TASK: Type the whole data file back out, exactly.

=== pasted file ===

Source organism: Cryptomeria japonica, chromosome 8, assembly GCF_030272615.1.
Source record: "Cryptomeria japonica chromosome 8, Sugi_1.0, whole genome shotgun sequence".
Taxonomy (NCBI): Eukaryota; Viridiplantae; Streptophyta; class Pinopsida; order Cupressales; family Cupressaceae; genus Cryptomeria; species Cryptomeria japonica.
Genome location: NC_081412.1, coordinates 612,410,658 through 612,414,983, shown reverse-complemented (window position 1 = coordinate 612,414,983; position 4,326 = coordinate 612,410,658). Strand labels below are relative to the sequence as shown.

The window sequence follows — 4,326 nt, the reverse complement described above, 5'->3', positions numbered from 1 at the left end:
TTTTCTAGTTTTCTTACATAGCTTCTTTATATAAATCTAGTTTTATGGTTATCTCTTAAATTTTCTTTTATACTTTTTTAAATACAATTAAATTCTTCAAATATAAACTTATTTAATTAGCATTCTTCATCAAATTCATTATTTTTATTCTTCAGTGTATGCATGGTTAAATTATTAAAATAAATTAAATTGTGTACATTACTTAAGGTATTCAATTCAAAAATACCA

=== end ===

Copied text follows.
Source organism: Cryptomeria japonica, chromosome 8, assembly GCF_030272615.1.
Source record: "Cryptomeria japonica chromosome 8, Sugi_1.0, whole genome shotgun sequence".
Taxonomy (NCBI): Eukaryota; Viridiplantae; Streptophyta; class Pinopsida; order Cupressales; family Cupressaceae; genus Cryptomeria; species Cryptomeria japonica.
Genome location: NC_081412.1, coordinates 612,410,658 through 612,414,983, shown reverse-complemented (window position 1 = coordinate 612,414,983; position 4,326 = coordinate 612,410,658). Strand labels below are relative to the sequence as shown.

The window sequence follows — 4,326 nt, the reverse complement described above, 5'->3', positions numbered from 1 at the left end:
TTTTCTAGTTTTCTTACATAGCTTCTTTATATAAATCTAGTTTTATGGTTATCTCTTAAATTTTCTTTTATACTTTTTTAAATACAATTAAATTCTTCAAATATAAACTTATTTAATTAGCATTCTTCATCAAATTCATTATTTTTATTCTTCAGTGTATGCATGGTTAAATTATTAAAATAAATTAAATTGTGTACATTACTTAAGGTATTCAATTCAAAAATACCA